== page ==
Initially, Anne sourced for her start-up capital from her personal savings. But this quickly ran out. She tried to get a bank loan. But this, too, quickly proved to be an impossible task. “The service was new in Kenya and banks were not confident in putting their money in my business idea,” she says.
Also, the concept of her charging business was not easy to comprehend, which meant more difficulties in quantifying the return on investment that any institution she approached for funding would get. “I was taken round in circles and asked for endless documentation only to end up with rejection slips. In the end, I was left with no choice but to turn to family for support. Fortunately, my family came through with the much-needed finances. This was huge relief for my start-up,” she says.
She started the business as a pilot placement at a conference centre in Nairobi’s CBD. Nonetheless, once she launched her business, she was thrust into the rough road that starting and running a business can sometimes be. “From onset, I was faced with the challenge of getting a clear picture on what the market entails. This is a challenge that up until now rears its ugly head sometimes,” she says. The cause of this challenge has been largely due to the dynamism and unpredictable nature of her target audience.
“Even though there is a demand for the services that my business offers, market penetration has proven to be harder than I thought,” she admits. “This form of business is not too common, either, but I’m glad to be among the pioneers. I also believe that the most successful entrepreneurs are those who move away from the norm and go on to introduce new forms of market solutions.” Currently, Anne is targeting corporates, with whom she is pitching her services as a form of value addition to their various market niches.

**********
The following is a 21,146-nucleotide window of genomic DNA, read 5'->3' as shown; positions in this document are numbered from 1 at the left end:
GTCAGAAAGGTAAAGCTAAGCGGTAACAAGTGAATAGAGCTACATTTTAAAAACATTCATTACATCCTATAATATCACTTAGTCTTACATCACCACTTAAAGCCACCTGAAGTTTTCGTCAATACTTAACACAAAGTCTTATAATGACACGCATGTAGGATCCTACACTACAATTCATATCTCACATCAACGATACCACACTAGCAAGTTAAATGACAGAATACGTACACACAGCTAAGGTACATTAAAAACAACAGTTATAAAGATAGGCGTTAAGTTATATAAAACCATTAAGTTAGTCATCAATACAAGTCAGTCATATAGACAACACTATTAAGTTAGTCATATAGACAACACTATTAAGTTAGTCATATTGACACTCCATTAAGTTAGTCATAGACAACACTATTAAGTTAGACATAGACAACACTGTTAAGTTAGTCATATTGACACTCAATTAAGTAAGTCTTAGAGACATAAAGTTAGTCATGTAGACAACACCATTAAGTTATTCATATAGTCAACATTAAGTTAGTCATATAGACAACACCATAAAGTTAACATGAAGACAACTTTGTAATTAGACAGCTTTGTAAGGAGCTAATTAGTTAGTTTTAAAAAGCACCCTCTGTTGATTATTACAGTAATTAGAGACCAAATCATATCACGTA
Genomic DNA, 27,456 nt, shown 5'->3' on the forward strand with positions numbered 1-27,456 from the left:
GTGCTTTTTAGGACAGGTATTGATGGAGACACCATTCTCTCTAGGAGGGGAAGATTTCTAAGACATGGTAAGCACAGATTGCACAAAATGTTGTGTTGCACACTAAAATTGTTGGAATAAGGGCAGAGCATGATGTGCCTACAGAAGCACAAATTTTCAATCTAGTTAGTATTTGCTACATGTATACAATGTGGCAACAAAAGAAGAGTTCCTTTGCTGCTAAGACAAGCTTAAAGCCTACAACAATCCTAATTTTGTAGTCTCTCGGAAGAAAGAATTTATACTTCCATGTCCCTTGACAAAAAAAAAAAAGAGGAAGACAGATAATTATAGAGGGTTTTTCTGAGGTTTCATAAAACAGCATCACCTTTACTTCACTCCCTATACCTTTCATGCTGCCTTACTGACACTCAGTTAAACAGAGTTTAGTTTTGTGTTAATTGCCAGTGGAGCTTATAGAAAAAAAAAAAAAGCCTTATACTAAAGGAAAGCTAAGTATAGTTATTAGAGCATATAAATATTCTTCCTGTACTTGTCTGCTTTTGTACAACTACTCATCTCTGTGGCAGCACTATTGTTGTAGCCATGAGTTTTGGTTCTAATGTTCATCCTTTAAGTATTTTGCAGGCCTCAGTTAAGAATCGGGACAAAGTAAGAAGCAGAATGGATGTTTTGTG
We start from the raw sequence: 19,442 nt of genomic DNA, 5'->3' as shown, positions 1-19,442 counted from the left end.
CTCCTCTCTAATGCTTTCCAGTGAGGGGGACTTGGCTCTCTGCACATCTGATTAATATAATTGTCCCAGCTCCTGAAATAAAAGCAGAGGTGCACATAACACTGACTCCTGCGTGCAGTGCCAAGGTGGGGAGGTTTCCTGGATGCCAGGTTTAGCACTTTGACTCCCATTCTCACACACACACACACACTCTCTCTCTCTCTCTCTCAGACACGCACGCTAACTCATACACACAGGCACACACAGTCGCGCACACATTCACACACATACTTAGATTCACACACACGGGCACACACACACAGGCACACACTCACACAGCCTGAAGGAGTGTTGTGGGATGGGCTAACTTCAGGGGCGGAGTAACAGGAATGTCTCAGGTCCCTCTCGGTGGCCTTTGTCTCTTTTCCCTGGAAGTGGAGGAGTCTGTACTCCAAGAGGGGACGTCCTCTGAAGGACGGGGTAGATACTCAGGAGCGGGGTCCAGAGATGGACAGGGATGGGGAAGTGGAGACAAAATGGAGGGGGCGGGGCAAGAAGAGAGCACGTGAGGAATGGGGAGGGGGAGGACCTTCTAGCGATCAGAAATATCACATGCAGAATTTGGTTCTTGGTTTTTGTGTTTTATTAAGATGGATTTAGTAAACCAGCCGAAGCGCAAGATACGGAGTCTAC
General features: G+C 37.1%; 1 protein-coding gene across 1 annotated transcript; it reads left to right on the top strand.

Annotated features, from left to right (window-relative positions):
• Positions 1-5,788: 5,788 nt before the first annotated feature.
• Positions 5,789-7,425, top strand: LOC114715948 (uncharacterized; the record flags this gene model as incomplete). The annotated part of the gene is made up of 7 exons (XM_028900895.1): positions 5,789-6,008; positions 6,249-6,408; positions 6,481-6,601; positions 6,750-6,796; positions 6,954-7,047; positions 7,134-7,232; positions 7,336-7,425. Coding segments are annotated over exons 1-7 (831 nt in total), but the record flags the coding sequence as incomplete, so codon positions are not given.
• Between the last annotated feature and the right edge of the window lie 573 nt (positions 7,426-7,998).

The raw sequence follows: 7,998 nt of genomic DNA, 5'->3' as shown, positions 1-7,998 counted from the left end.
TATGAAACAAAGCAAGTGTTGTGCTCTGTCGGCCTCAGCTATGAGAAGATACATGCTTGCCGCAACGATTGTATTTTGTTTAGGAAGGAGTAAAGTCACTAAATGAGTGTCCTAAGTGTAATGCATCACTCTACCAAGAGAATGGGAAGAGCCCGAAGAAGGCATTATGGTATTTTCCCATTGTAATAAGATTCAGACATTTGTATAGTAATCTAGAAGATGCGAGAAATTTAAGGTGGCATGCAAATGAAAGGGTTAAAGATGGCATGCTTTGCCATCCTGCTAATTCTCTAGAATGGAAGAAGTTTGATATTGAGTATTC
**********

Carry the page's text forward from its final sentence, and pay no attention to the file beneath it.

It is now almost three years since Anne launched her business. She not only provides direct central charging services, but has also acquired charging machines, which she has been hiring out to corporates on short to medium term contracts of between one and two years. “The business has also diversified to advertising on our charging depots, where we provide audio and visual adverts for corporates. It also offers on-demand branding services, which have worked well in creating new revenue streams for the company,” she says. Anne also moves her services to events and concerts in order to widen her audience. “Today, we offer our services in public areas such as malls, restaurants, bars, clubs, campsites, and conference meeting areas.”
She admits that there are days she doubts her resolve to be in business. “I sometimes yearn for the predictable pay cheque at the end of the month, and the stability that formal employment gives, especially currently when the economy is not doing well. But she has also resolved to keep her head above the water. “In the next five years, I foresee the business forging partnerships with corporates, and also becoming a market leader in the modern, new form of advertising and brand promotion,” she says.